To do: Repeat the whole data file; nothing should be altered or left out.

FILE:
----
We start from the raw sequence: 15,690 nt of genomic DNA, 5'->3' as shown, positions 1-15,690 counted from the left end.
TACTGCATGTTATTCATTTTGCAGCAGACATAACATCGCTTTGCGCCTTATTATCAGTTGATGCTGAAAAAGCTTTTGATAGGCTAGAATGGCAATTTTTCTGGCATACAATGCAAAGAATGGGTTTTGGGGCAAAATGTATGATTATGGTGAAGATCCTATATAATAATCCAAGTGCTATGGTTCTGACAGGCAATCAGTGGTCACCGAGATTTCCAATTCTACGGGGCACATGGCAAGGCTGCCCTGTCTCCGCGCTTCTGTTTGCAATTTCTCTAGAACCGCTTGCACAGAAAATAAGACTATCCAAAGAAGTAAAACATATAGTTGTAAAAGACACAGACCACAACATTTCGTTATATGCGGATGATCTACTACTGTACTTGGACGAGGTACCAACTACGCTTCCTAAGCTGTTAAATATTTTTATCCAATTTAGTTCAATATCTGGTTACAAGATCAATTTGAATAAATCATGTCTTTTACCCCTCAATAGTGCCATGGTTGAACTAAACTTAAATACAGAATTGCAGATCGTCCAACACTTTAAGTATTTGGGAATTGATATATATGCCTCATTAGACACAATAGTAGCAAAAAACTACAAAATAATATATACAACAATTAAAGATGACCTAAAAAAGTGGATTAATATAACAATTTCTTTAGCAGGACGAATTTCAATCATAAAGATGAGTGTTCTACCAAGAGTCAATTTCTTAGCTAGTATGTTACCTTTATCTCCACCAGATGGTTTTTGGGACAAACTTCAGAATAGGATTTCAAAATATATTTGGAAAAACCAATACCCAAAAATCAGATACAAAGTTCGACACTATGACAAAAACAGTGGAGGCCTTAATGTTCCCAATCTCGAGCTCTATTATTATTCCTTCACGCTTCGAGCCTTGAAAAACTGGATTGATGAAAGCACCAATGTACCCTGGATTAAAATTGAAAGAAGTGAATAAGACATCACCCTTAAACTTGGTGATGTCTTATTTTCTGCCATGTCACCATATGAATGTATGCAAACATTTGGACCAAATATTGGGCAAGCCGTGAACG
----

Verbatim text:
We start from the raw sequence: 15,690 nt of genomic DNA, 5'->3' as shown, positions 1-15,690 counted from the left end.
TACTGCATGTTATTCATTTTGCAGCAGACATAACATCGCTTTGCGCCTTATTATCAGTTGATGCTGAAAAAGCTTTTGATAGGCTAGAATGGCAATTTTTCTGGCATACAATGCAAAGAATGGGTTTTGGGGCAAAATGTATGATTATGGTGAAGATCCTATATAATAATCCAAGTGCTATGGTTCTGACAGGCAATCAGTGGTCACCGAGATTTCCAATTCTACGGGGCACATGGCAAGGCTGCCCTGTCTCCGCGCTTCTGTTTGCAATTTCTCTAGAACCGCTTGCACAGAAAATAAGACTATCCAAAGAAGTAAAACATATAGTTGTAAAAGACACAGACCACAACATTTCGTTATATGCGGATGATCTACTACTGTACTTGGACGAGGTACCAACTACGCTTCCTAAGCTGTTAAATATTTTTATCCAATTTAGTTCAATATCTGGTTACAAGATCAATTTGAATAAATCATGTCTTTTACCCCTCAATAGTGCCATGGTTGAACTAAACTTAAATACAGAATTGCAGATCGTCCAACACTTTAAGTATTTGGGAATTGATATATATGCCTCATTAGACACAATAGTAGCAAAAAACTACAAAATAATATATACAACAATTAAAGATGACCTAAAAAAGTGGATTAATATAACAATTTCTTTAGCAGGACGAATTTCAATCATAAAGATGAGTGTTCTACCAAGAGTCAATTTCTTAGCTAGTATGTTACCTTTATCTCCACCAGATGGTTTTTGGGACAAACTTCAGAATAGGATTTCAAAATATATTTGGAAAAACCAATACCCAAAAATCAGATACAAAGTTCGACACTATGACAAAAACAGTGGAGGCCTTAATGTTCCCAATCTCGAGCTCTATTATTATTCCTTCACGCTTCGAGCCTTGAAAAACTGGATTGATGAAAGCACCAATGTACCCTGGATTAAAATTGAAAGAAGTGAATAAGACATCACCCTTAAACTTGGTGATGTCTTATTTTCTGCCATGTCACCATATGAATGTATGCAAACATTTGGACCAAATATTGGGCAAGCCGTGAACG